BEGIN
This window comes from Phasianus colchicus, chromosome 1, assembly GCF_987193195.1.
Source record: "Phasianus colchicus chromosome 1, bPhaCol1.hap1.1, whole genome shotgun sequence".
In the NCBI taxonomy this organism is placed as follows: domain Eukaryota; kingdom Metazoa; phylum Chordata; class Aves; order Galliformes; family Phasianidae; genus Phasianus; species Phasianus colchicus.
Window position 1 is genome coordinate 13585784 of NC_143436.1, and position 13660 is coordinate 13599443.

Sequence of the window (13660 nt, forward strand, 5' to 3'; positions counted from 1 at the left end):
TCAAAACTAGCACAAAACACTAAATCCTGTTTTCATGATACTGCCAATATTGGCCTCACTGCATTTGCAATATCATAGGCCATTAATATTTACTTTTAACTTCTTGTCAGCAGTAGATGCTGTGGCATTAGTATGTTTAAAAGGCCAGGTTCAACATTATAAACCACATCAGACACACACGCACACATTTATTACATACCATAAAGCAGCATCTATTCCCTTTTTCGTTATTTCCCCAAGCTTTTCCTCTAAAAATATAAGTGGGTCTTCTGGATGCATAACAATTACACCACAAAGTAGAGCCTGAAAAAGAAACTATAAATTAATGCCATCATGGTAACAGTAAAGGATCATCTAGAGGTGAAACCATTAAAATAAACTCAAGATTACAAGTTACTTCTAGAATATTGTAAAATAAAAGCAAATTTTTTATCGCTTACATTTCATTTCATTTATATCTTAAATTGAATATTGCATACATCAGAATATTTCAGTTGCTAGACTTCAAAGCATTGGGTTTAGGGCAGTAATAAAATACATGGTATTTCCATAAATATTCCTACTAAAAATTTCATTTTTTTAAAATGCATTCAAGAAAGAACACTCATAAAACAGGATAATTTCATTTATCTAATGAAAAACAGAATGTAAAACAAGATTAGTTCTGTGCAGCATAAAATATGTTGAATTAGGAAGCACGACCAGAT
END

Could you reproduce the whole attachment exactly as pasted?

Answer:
This window comes from Phasianus colchicus, chromosome 1, assembly GCF_987193195.1.
Source record: "Phasianus colchicus chromosome 1, bPhaCol1.hap1.1, whole genome shotgun sequence".
In the NCBI taxonomy this organism is placed as follows: domain Eukaryota; kingdom Metazoa; phylum Chordata; class Aves; order Galliformes; family Phasianidae; genus Phasianus; species Phasianus colchicus.
Window position 1 is genome coordinate 13585784 of NC_143436.1, and position 13660 is coordinate 13599443.

Sequence of the window (13660 nt, forward strand, 5' to 3'; positions counted from 1 at the left end):
TCAAAACTAGCACAAAACACTAAATCCTGTTTTCATGATACTGCCAATATTGGCCTCACTGCATTTGCAATATCATAGGCCATTAATATTTACTTTTAACTTCTTGTCAGCAGTAGATGCTGTGGCATTAGTATGTTTAAAAGGCCAGGTTCAACATTATAAACCACATCAGACACACACGCACACATTTATTACATACCATAAAGCAGCATCTATTCCCTTTTTCGTTATTTCCCCAAGCTTTTCCTCTAAAAATATAAGTGGGTCTTCTGGATGCATAACAATTACACCACAAAGTAGAGCCTGAAAAAGAAACTATAAATTAATGCCATCATGGTAACAGTAAAGGATCATCTAGAGGTGAAACCATTAAAATAAACTCAAGATTACAAGTTACTTCTAGAATATTGTAAAATAAAAGCAAATTTTTTATCGCTTACATTTCATTTCATTTATATCTTAAATTGAATATTGCATACATCAGAATATTTCAGTTGCTAGACTTCAAAGCATTGGGTTTAGGGCAGTAATAAAATACATGGTATTTCCATAAATATTCCTACTAAAAATTTCATTTTTTTAAAATGCATTCAAGAAAGAACACTCATAAAACAGGATAATTTCATTTATCTAATGAAAAACAGAATGTAAAACAAGATTAGTTCTGTGCAGCATAAAATATGTTGAATTAGGAAGCACGACCAGAT